Written for an audience of 12-year-olds, Rock of Ages was sickeningly ridiculous and painful to sit through, so if you’re over 25, don’t bother going!  I want my money back.

My Booky Wook by Russell Brand

Book Review
Title: My Booky Wook: A Memoir of Sex, Drugs, and Stand-up
Author: Russell Brand
Publisher: It Books
Released: 2009
Pages: 368
ISBN-10: 0061730416
ISBN-13: 978-0061730412
Stars: 3.5

I only just discovered the English rock star of comedians, Russell Brand, a few weeks ago when a friend of mine told me about his Live From New York City stand-up special which aired on The Comedy Network on Saturday, March 14, 2009. I caught a portion of the show near its end and was immediately transfixed by this Byronesque rapscallion! I immediately started watching his stand-up routines on YouTube as well as every interview with him that I could find and couldn’t help but fall for the sexy and hilariously naughty man-child who has made me laugh out loud with his razor-sharp wit almost every day since. He is, however, such a controversial celebrity that when I posted a link to a YouTube video about him on my Facebook page, one of my “friends” who is a children’s author, left an insulting comment on my wall that went like this:

Him: You just discovered the guy that was spewing disrespect towards America and has no values? Kudos to you. Hope you don’t have children.

Me: No, I don’t have children, but I actually think the guy is funny.

Him: ah…small blessings.

He proceeded to delete me as a friend! When I wrote him a private email to tell him that I didn’t think it was very nice of him to insult me publicly and to apologize if I offended him, he replied with: “It’s always a risk one runs when they hold one up to praise and that someone is one that unabashedly demeans and insults others. I will not shrink in my loathing of such a man or anyone that would praise him in my face. Yea…might as well talk up Hitler’s finer qualities next.”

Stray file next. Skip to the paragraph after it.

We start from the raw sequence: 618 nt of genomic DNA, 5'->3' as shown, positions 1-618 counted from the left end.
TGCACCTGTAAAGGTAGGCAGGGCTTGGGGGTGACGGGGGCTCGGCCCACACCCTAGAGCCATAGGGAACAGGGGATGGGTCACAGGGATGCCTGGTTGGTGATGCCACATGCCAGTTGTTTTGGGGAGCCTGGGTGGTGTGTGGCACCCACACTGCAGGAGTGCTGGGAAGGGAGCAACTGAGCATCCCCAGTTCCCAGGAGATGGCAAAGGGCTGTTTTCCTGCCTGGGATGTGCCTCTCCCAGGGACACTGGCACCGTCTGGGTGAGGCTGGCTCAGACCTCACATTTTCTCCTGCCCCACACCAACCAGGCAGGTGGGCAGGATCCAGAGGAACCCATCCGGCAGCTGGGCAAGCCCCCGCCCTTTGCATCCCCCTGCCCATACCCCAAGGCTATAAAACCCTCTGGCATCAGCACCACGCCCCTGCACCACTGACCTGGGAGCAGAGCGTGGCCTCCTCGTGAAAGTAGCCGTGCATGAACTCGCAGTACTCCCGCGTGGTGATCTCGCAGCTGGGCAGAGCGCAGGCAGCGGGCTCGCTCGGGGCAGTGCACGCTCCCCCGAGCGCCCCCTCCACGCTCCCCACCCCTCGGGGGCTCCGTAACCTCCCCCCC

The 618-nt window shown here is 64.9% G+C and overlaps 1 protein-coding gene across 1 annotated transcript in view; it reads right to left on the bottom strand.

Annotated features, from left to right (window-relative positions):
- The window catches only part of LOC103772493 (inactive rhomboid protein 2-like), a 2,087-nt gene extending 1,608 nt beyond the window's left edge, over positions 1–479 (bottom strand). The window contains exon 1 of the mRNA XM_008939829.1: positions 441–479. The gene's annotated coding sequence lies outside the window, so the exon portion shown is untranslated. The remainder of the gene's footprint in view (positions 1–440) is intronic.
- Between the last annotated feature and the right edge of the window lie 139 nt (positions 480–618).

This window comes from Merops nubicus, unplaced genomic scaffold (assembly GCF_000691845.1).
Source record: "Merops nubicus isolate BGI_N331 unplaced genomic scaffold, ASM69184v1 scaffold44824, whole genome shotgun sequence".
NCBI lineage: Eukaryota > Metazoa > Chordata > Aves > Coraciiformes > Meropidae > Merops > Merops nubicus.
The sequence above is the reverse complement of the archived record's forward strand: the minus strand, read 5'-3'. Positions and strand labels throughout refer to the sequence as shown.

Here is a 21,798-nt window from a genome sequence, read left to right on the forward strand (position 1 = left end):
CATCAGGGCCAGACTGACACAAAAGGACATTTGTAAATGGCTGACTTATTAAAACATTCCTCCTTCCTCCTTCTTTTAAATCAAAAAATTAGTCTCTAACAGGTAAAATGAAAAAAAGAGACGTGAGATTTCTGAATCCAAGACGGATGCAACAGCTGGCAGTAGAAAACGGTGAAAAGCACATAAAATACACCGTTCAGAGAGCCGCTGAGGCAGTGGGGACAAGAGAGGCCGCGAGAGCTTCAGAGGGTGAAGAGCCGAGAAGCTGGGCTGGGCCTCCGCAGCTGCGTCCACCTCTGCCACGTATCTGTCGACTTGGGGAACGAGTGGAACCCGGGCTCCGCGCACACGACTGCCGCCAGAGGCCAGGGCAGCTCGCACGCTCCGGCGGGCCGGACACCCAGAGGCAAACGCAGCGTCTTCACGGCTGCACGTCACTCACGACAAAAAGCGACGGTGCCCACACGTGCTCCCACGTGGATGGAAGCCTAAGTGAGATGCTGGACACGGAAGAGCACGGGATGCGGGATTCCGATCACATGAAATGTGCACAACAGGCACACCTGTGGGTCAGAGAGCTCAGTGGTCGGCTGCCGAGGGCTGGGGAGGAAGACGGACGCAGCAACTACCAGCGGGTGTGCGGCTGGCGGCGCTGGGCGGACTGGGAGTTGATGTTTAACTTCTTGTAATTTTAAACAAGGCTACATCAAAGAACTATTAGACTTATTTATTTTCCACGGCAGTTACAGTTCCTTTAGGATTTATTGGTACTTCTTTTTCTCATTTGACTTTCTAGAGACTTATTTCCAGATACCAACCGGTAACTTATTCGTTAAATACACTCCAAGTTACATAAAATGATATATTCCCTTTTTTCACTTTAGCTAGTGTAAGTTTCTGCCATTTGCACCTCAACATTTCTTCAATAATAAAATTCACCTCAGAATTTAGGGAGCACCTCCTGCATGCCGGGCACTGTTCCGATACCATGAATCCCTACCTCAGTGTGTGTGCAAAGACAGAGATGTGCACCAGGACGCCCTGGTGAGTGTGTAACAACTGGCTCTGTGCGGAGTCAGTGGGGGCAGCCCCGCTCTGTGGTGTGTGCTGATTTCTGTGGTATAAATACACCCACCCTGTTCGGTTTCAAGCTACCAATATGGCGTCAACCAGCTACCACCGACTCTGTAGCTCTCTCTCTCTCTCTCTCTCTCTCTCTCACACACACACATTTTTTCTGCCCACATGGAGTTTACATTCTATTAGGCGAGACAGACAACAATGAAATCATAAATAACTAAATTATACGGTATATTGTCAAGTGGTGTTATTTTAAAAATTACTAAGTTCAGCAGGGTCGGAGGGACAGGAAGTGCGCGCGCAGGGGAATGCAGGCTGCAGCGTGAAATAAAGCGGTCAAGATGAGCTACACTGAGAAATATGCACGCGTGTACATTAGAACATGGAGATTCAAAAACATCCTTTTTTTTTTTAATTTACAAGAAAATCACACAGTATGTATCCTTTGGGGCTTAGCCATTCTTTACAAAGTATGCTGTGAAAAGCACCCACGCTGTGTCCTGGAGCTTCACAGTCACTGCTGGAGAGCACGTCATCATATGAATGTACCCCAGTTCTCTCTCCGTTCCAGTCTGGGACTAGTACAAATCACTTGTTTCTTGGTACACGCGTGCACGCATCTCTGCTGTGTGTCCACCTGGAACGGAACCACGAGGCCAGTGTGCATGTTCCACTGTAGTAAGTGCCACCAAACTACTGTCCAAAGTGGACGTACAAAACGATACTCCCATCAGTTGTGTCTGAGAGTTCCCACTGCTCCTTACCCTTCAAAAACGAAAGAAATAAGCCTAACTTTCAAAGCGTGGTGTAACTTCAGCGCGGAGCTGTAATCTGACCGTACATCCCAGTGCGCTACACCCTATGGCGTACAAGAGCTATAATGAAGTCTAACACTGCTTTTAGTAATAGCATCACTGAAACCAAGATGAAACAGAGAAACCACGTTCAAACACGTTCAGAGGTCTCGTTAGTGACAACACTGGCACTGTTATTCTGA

I’m here to tell you that the Essex born Russell Edward Brand – an extremely talented, remarkably intelligent, well-read, narcissistic, bipolar, vegetarian, yoga-practising, single, 33-year-old who has been sober for six years – only wants to make people laugh and exudes an earnest desire to love the world. He is certainly NO Hitler!

This obviously very conservative right-winger was referring to the incident last year when Russell hosted the MTV VMA Awards and referred to President George W. Bush as an “idiot cowboy fella.” The self-admitted drugs and sex addict also made fun of The Jonas Brothers for wearing chastity rings, all in the name of COMEDY, which is his JOB. I, personally, am not offended by his comments as I understand the context in which they were made having just done so much research about him, including reading his autobiography, My Booky Wook, released in North America this March.

Russell Brand is an amusing, charming and brutally honest young man who obviously loves language and can’t help but show off his vast vocabulary (I learned what “impecunious” and “autodidact” meant by reading his book) and penchant for colourful adjectives. He came from a broken home and while his mother battled cancer three times and was often unable to look out for him during his childhood, he spent a great deal of time staying with his Nan or his playboy photographer father. Ron Brand irresponsibly left his pornography collection lying around the house for a very young and impressionable Russell to find when he should have been watching re-runs of H.R. Pufnstuf.